Trespassing on rail tracks claims 39 lives every day

Thirty-nine people are killed every day on rail tracks while trespassing and the casualty in such accidents between 2009-2012 was over 50,000.

New Delhi: Thirty-nine people are killed every day on rail tracks while trespassing and the casualty in such accidents between 2009-2012 was over 50,000.
These figures, which hold relevance in the wake of the Bihar train tragedy in which 28 pilgrims were mowed down by a train, show Indian Railways in a poor light when compared with modern railways in Japan and western countries.

While Japan has reported no death on rail tracks in the last 50 years, the number of fatalities due to trespassing is far less in US and Europe as compared to in India.
According to Railway Ministry data, 50,298 people were killed from January 2009 to June 2012 which means on an average there are 14,370 trespassing deaths per year and 39 deaths every day.

While 14,376 people were killed on railway tracks and level crossings in 2009 due to trespassing, the number of deaths rose to 12,894 in 2010, according to the data.
The trespassing casualty rose further to 14,611 in 2011 and was recorded at 8,412 till June 2012.

On the other hand, in the UK there were only 36 and 16 deaths due to trespassing in 2009 and 2010 respectively while 852 such deaths had taken place in entire Europe in 2009 and 750 in 2010.

A total of 695 people were killed in train accidents in the US from 2000 to March 2012, while in Japan no such deaths have been reported in the last 50 years.

Railway Minister Adhir Ranjan Chowdhury said, "We cannot compare ourselves with Japan. It is a much more advanced country and we cannot compare ourselves with them."

When asked whether Japanese system can be replicated here, he said, "India is a country of more than 1.2 billion population. It is next to impossible to imagine it."

Former Railway Minister Dinesh Trivedi, however, differs with Chowdhury. "We are not serious about safety. One has to be serious about what to do. Our Metro system is running well without any accident. If you have a system then everything can be arranged. In Japan they have done it with the system and as a result there are no deaths on tracks."

Trivedi in his Rail Budget 2012-13 also mentioned that safety on Indian Railways has to be benchmarked against other modern railway systems in the world be it in Europe or Japan.

"Safety standards have been remarkable in these systems with no deaths due to rail accidents for decades together on high speed routes," he said.
Maximum number of deaths take place near level crossings
as Railways have 31,254 such crossings across the country out of which 12,582 are unmanned.

Though Railways plans to eliminate all unmanned level crossings, the pace of the construction of road over-bridges and road under-bridges is slow despite the repeated incidents at these spots.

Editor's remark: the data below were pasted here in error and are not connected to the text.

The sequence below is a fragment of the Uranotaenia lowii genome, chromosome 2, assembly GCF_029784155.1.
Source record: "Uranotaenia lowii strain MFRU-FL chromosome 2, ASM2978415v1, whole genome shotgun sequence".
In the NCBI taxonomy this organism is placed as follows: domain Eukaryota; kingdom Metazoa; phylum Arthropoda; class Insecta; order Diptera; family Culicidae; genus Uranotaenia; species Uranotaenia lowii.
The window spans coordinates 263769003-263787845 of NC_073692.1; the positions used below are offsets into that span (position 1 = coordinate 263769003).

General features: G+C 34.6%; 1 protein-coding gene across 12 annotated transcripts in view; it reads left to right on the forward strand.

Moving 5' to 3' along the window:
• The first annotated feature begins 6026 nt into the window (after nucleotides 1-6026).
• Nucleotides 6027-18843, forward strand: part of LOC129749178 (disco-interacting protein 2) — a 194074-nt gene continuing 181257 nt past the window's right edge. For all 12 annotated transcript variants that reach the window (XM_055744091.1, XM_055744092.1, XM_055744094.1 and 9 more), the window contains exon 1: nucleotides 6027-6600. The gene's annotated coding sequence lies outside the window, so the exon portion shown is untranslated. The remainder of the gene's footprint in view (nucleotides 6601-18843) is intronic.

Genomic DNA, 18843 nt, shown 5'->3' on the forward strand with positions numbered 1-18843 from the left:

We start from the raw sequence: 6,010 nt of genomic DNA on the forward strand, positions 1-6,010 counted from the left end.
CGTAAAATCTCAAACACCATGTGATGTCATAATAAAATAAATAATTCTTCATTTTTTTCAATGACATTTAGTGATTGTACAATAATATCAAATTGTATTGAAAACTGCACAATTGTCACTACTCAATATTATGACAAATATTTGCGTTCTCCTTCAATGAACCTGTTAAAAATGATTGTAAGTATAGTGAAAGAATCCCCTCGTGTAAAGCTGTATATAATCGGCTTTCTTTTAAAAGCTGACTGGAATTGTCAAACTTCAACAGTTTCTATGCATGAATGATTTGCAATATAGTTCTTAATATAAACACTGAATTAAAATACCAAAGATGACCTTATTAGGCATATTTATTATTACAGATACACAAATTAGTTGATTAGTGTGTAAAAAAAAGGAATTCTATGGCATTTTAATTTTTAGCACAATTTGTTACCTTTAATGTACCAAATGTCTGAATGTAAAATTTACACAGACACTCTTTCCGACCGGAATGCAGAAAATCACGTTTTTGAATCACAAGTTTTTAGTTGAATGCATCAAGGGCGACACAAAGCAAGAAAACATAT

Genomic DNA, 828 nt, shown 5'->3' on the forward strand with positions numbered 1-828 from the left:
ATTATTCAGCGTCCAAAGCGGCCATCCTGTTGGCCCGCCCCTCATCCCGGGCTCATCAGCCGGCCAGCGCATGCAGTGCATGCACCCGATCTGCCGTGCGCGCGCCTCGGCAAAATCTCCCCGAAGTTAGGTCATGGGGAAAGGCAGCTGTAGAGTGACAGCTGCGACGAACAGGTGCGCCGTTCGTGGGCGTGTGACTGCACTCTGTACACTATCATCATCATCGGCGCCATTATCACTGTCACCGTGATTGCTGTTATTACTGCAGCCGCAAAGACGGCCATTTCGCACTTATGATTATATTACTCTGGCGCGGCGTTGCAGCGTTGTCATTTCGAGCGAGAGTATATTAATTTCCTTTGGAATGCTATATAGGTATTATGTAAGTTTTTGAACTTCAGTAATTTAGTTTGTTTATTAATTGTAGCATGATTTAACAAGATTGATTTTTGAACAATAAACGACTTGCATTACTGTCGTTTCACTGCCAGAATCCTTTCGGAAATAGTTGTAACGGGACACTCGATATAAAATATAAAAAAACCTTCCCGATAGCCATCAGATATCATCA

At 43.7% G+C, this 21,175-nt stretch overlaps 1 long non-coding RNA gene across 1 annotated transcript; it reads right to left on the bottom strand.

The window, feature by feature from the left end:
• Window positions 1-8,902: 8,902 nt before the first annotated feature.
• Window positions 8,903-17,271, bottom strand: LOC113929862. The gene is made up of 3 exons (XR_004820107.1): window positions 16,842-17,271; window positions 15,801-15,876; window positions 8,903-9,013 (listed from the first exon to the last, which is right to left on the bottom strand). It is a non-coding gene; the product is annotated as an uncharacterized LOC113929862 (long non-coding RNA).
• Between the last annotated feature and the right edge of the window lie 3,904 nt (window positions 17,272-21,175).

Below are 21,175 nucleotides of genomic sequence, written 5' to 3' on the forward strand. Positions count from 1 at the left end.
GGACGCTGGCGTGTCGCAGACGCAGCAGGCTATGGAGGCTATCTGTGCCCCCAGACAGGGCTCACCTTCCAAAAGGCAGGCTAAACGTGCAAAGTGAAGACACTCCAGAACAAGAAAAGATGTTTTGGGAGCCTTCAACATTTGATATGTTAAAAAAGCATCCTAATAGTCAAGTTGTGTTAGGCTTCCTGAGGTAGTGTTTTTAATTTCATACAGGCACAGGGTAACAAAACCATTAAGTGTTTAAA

Steps are being taken in coordination with the state governments to eliminate 9,808 unmanned level crossings in the 12th Five-Year Plan, said a senior Railway Ministry official involved with safety.

Admitting that there is a need for upgrading the system, the official said, "It is a continuous process. As far as Japan is concerned most of its tracks are either elevated or fenced off and there is a higher civic discipline prevalent in that country.

"But in India whenever we have tried to construct walls at some stretches they were always breached. Then there are slums at both sides of the track. Even our foot over bridges are also not used as people prefer to cross the line," the official added.

Railways is yet to implement the recommendations of the Kakodkar Committee, which was constituted by Trivedi to suggest ways to to improve the safety standards and make the national transporter accident-free.

Member of the Railway Board (Engineering) Subodh Jain
said, "Trespassing on tracks do not happen in Japan. People do not even cross roads except on dedicated zebra crossings. The entire high speed track is fenced off. Though there are conventional tracks which are not covered, there has been no trespassing case reported so far."

Maharashtra has recorded the maximum number deaths (1356) due to trespassing followed by West Bengal (1049) in 2012.

In Tamil Nadu and Uttar Pradesh, the casualty figures due to trespassing were as high as 996 and 819 respectively in 2012.

The number of deaths in Bihar during this period was 228.

Jain further said the ground condition cannot be compared with Japan as our population size and rail network are much bigger than Japan.

When floods come people shift to track because rail lines are on higher plane, Jain said.
There was a proposal to set up an independent Railway Safety Authority as a statutory regulatory body to work out guidelines on passenger safety which will be on the lines of international practices.

However, the proposal has been gathering dust as no step has been initiated for forming the body yet.

Former Chairman Railway Board Vinay Mittal said, "Accidents happen in other countries also. Our system carry more passengers and freight trains so it cannot be compared to Japan. Also, people in Japan are more disciplined and have a better work culture."

Mittal suggested that slums should be removed to prevent trespassing.

"It is not possible to fence off the entire track here but steps like removal of encroachment along the tracks should be taken," he said.

Railways has about 65,000 km of rail route and 1,15,000 km track length including doubling and trebling in the country.


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